Wednesday, March 31, 2010

A Two-Factor Theory of Customer Satisfaction

I recently re-read an article by Earl Neumann and Donald Jackson, Jr. about a two-factor model of customer satisfaction. While it is not significantly different from models currently being discussed and used, it does present the model using different words that make some sense. For this reason I offer a brief description of this model.

The essence of this model is the use of two factors to describe customer satisfaction. the two factors are hygiene elements and satisfiers. The hygiene elements are those attributes that customers expect to be part of the product or service. The absence of these elements generally result in customer dissatisfaction. (They may be described as dissatisfiers in some models). One key point is that the presence of hygiene elements generally does not contribute to customer satisfaction. One example of a hygiene element would be a clean restroom at the movie theater. Consistently maintaining a clean restroom may not contribute much to customer satisfaction. In general, a company must ensure that the hygiene elements consistently meet customer expectations. These elements are necessary but insufficient to create customer satisfaction. Satisfaction does not become important until the hygiene elements are present at a level that meets customer expectations.

J.M. Juran gave a rank-ordered list of elements based on a study of 2,500 passengers of Quantas Airways. From this list he demonstrated that the hygiene factors would cause the passengers extreme dissatisfaction. He also included the list of those elements that would lead to extreme positive satisfaction. Virtually all of the top elements were hygiene factors. In general, the satisfiers were ranked lower than the hygiene factors. The authors note that satisfaction levels are only achieved when the hygiene factors meet customer expectations and the satisfiers exceed customer expectations.

The conclusion is that while the hygiene elements are a must, the satisfiers are what lead to customer satisfaction. Some of the hygiene factors noted by Juran include: no lost luggage, no damaged luggage, clean toilets, clean and tidy cabin, comfortable cabin temperature and humidity, etc. On the other hand, some of the satisfiers include: comfortable seats, prompt baggage delivery, ample leg room, good quality meals, assistance with connections, quick/friendly airport check in, etc.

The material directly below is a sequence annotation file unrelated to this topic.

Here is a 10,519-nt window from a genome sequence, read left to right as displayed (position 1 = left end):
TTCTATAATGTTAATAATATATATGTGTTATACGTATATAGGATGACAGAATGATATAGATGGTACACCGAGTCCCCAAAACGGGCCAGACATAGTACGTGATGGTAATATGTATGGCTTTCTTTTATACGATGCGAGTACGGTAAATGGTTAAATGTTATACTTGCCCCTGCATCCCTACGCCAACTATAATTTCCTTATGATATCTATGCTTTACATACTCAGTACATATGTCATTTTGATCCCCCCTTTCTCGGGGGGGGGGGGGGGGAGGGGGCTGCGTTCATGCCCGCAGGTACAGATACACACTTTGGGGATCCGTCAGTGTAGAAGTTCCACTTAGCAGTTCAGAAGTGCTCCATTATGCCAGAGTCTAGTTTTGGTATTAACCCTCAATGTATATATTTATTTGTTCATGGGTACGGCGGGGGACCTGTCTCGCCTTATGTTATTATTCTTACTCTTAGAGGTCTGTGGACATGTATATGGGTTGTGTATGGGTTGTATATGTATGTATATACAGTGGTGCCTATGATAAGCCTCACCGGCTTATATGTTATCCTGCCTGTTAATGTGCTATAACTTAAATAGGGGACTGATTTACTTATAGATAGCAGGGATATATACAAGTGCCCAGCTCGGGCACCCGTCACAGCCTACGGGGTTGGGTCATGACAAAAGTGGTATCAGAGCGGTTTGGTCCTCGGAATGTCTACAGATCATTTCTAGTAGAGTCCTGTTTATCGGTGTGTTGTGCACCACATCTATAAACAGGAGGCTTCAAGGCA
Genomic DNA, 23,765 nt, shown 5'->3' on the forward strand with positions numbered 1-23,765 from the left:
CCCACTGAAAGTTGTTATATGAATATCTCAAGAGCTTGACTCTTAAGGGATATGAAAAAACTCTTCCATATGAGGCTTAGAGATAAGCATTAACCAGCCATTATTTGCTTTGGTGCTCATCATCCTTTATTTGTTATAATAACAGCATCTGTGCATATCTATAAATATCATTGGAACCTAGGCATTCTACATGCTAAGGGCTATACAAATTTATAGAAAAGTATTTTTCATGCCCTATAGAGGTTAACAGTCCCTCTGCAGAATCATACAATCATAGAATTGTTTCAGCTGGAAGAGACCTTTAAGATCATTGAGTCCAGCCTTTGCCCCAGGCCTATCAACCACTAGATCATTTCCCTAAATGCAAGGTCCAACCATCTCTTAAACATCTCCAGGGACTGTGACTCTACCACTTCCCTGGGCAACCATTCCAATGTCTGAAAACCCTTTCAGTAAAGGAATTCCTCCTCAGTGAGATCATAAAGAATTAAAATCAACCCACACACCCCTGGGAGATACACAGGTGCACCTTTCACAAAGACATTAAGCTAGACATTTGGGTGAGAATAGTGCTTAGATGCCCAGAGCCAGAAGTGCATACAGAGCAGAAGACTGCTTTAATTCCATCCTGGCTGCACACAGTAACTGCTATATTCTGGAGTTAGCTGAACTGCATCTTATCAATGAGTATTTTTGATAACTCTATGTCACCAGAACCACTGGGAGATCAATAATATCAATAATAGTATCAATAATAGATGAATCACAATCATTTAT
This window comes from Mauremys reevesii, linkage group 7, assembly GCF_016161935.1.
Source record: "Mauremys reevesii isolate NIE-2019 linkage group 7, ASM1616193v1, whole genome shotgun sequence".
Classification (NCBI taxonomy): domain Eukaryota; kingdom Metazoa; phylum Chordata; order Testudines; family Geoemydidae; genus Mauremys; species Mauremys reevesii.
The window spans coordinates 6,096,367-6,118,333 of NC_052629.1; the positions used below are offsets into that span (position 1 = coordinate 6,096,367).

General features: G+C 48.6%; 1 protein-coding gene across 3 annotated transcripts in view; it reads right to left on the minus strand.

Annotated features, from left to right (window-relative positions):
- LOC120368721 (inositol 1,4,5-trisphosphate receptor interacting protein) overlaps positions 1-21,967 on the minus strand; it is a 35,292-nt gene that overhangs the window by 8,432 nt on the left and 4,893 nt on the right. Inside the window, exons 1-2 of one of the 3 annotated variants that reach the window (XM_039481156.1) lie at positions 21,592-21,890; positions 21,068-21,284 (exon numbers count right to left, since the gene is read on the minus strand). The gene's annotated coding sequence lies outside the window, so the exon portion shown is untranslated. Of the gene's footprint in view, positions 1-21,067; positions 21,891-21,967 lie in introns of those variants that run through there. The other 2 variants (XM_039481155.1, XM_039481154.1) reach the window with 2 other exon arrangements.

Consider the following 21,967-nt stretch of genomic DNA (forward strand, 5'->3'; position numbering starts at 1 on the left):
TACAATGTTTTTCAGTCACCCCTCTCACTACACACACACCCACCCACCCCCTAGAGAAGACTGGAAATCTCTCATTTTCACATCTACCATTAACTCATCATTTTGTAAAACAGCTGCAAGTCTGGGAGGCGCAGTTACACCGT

The authors present a generic grid of hygiene elements and satisfiers as shown below:
Hygiene elements include: credibility, reliability, accessibility, delivery and accuracy.
The satisfiers include: responsiveness, courtesy, empathy, exceptional quality and personnel who are thoroughly trained and knowledgeable.

The key issue to focus on for this model is understanding the term hygiene and its implications especially in terms of its position as the predecessor of satisfiers. This is a new perspective that I have not seen in other models. In my next blog I will describe their customer satisfaction grid and discuss how they use the grid to examine pre-sale, transaction and post-sale aspects of customer satisfaction.

Friday, March 19, 2010

The Kano Model for Measuring Customer Satisfaction

I recently ran across another model for measuring customer satisfaction. It is referred to as the Kano Model and is named after Professor Noriaki Kano. This post is based on material I found on the web. Some of the material came from a blog by E. George Woodley posted April 14, 2009. The Kano model is built on four identifiers; namely, threshold attributes, performance attributes, exciters or delighters attributes and indifferent attributes. It appears that the Kano model was developed for personnel in the quality function and gives them a methodology for evaluating products and services. Each of these attributes are discussed below.